Download the latest release: SourceSideValidations.ps1
This script performs pre-migration public folder checks for Exchange 2013, 2016, and 2019. For Exchange 2010, please use previous script found here.
SourceSideValidations.ps1 [-StartFresh <bool>] [-SlowTraversal] [-ResultsFile <string>] [-SkipVersionCheck] [-Tests <string>] [<CommonParameters>] SourceSideValidations.ps1 -RemoveInvalidPermissions [-ResultsFile <string>] [-SkipVersionCheck] [<CommonParameters>] SourceSideValidations.ps1 -SummarizePreviousResults [-ResultsFile <string>] [-SkipVersionCheck] [<CommonParameters>]
The script will generate the following files. Usually the only one we care about is ValidationResults.csv. The others are purely for saving time on subsequent runs.
|IpmSubtree.csv||A subset of properties of all Public Folders||Running with -StartFresh $false loads this file instead of retrieving fresh data|
|Statistics.csv||EntryID, item count, and size of every folder||Running with -StartFresh $false loads this file instead of retrieving fresh data|
|NonIpmSubtree.csv||A subset of properties of all System Folders||Running with -StartFresh $false loads this file instead of retrieving fresh data|
|ValidationResults.csv||Information about any issues found. This is file we want to examine to understand any issues found.||The script will display a summary of what it found, and in many cases it will provide an example command that uses input from this file to fix the problem.|
The script performs the following tests. The ValidationResults.csv can be filtered by ResultType to identify the respective folders.
|DumpsterMapping||BadDumpsterMapping||DumpsterEntryId is null, or the dumpster is not in \NON_IPM_SUBTREE\DUMPSTER_ROOT, or the DumpsterEntryId of the dumpster does not point back to the folder.|
|Limit||ChildCount||The folder has more than 10,000 direct child folders.|
|Limit||EmptyFolder||The folder and all its child folders (recursive) have no items.|
|Limit||FolderPathDepth||The folder path is greater than 299 folders deep.|
|Limit||HierarchyCount||There are more than 250,000 total folders in the hierarchy.|
|Limit||HierarchyAndDumpsterCount||There are more than 250,000 total folders if you count both the folders and their dumpsters.|
|Limit||ItemCount||The folder has more than 1,000,000 items.|
|Limit||TotalItemSize||The items directly in this folder (not child folders) add up to more than 25 GB.|
|MailEnabledFolder||MailDisabledWithProxyGuid||The folder is not mail-enabled, but it has the GUID of an Active Directory object in its MailRecipientGuid property.|
|MailEnabledFolder||MailEnabledSystemFolder||The folder is a system folder, which should not be mail-enabled.|
|MailEnabledFolder||MailEnabledWithNoADOjbect||The folder is mail-enabled, but it has no Active Directory object.|
|MailEnabledFolder||OrphanedMPF||An Active Directory object exists, but it is not linked to any folder.|
|MailEnabledFolder||OrphanedMPFDuplicate||An Active Directory object exists, but it points to a public folder which points to a different object.|
|MailEnabledFolder||OrphanedMPFDisconnected||An Active Directory object exists, but it points to a public folder that is mail-disabled.|
|FolderName||SpecialCharacters||Folder name contains @, /, or \.|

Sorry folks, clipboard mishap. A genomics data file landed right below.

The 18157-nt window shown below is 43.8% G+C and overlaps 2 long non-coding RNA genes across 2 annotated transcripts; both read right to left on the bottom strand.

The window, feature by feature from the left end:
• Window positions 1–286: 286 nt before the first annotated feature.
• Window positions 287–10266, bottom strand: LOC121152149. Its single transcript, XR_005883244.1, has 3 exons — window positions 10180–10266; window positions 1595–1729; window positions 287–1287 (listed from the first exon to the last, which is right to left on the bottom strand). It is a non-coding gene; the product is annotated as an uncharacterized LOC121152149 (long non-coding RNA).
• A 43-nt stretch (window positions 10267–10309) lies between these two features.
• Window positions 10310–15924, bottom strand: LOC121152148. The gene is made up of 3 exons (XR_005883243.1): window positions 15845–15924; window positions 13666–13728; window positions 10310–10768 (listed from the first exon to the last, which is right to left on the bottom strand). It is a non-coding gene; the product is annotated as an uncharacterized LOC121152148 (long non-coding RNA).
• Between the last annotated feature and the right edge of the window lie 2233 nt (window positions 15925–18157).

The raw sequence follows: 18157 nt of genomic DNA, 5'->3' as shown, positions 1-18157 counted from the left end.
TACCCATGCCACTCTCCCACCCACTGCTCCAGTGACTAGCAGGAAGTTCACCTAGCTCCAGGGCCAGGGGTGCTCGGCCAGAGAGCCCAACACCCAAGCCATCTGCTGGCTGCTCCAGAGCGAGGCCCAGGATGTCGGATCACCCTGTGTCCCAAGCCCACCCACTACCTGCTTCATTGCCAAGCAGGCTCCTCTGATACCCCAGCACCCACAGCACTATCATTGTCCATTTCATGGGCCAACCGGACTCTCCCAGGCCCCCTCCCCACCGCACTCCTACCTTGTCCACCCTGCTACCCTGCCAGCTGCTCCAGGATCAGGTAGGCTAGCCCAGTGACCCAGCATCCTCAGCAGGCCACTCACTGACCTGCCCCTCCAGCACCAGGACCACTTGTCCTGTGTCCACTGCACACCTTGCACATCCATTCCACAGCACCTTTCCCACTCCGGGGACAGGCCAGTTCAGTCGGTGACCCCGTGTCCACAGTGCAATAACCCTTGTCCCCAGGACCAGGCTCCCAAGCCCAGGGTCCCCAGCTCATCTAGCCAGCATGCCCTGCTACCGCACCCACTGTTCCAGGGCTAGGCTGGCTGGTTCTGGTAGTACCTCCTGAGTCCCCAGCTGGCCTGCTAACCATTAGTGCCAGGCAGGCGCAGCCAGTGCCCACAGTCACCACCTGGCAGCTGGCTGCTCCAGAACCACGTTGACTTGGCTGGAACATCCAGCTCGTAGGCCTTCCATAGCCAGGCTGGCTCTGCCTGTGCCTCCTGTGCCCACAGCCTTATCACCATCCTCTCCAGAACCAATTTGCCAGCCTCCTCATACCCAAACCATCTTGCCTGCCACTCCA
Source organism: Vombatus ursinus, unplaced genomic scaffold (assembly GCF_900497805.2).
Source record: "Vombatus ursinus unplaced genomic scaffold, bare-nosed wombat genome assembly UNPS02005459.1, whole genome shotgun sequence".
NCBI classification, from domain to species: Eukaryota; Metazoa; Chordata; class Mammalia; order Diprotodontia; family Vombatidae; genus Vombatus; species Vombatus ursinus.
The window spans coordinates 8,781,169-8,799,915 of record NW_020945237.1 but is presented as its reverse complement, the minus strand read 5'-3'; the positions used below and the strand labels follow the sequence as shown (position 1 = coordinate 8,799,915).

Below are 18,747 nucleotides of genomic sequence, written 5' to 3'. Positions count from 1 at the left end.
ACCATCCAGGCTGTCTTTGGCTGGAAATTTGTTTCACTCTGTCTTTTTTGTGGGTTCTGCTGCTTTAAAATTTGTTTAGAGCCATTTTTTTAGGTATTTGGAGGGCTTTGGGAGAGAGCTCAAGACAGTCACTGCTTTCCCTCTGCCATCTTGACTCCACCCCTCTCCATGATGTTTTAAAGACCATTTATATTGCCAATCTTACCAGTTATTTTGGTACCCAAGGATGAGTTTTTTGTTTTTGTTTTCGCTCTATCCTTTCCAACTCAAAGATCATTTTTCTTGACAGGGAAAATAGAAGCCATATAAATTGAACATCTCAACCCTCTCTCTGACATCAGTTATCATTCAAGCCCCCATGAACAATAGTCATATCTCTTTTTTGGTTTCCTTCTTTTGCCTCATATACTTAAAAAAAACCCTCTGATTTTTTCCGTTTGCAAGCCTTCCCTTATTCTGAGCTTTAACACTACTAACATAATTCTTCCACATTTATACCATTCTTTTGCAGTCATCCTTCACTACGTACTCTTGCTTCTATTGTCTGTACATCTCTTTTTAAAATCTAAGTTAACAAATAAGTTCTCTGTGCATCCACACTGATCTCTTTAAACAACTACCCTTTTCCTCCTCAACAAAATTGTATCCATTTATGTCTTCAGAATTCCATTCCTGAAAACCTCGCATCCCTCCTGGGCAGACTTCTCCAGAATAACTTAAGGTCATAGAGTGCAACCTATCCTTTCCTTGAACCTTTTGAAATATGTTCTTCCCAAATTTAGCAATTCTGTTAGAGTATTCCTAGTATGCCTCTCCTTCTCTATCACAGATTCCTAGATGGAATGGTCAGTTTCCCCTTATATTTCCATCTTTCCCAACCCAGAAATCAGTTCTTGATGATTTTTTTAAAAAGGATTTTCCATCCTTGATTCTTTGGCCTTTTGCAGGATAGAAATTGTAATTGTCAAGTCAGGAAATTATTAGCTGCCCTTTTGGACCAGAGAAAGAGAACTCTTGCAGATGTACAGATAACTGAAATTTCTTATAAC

|Permission||BadPermission||The permission does not refer to a valid entity.|
Typically, the script should be run with no parameters:
Progress indicators are displayed as it collects data and validates the results.
The final test, which checks permissions, will usually take much longer than the other tests.
When all the tests are done, the script provides a summary of what it found, along with example commands that fix some issues.
In this example output, the script calls out four issues.
First, it points out that we have 111,124 folders that are completely empty (this is a lab). Note the ResultType of EmptyFolder. If we want to see the list of empty folders, we can open up ValidationResults.csv in Excel, filter for a ResultType of EmptyFolder, and then we see all those results:
For these folders, no action is required. The script is just giving us information.
The next thing it calls out is that 4 folders have problematic characters in the name. The output tells us these have a ResultType of SpecialCharacters. Filtering for that in the CSV, we see the folders.
Fortunately, the script gives us a command we can run to fix all the names. We can copy and paste the command it gave us, let it run, and then spot check the result.
Now that the names are fixed, we move on to the next item.
The script tells us we have a mail public folder object for a public folder that is mail-disabled. For this type of problem, we need to examine the folder and figure out what we want to do. The CSV file gives us the DN of the mail object and the entry ID of the folder, which we can use to examine the two objects.
The folder says MailEnabled is False, yet we have a MailPublicFolder which points to it. We need to decide whether we want the folder to receive email or not. For this lab, I decide I do want the folder to be mail-enabled, so I remove the orphaned MailPublicFolder and then mail-enable the folder.
I also confirm the new object has the same email address as the old one. This might need to be adjusted manually in some cases, but here I didn’t have to.
Finally, the script says we have 9,850 invalid permissions. Fortunately, this is another one that is easy to fix, as the script provides a command.
This one is going to take a while. Once completed, we can rerun SourceSideValidations to make sure all the issues are resolved.
If you close the shell and you need to see the summary results again, use the -SummarizePreviousResults switch.
The script reads the output file and repeats the instructions on what to do. You can also summarize the results from previous runs, or point to files in other locations, by providing the -ResultsFile parameter.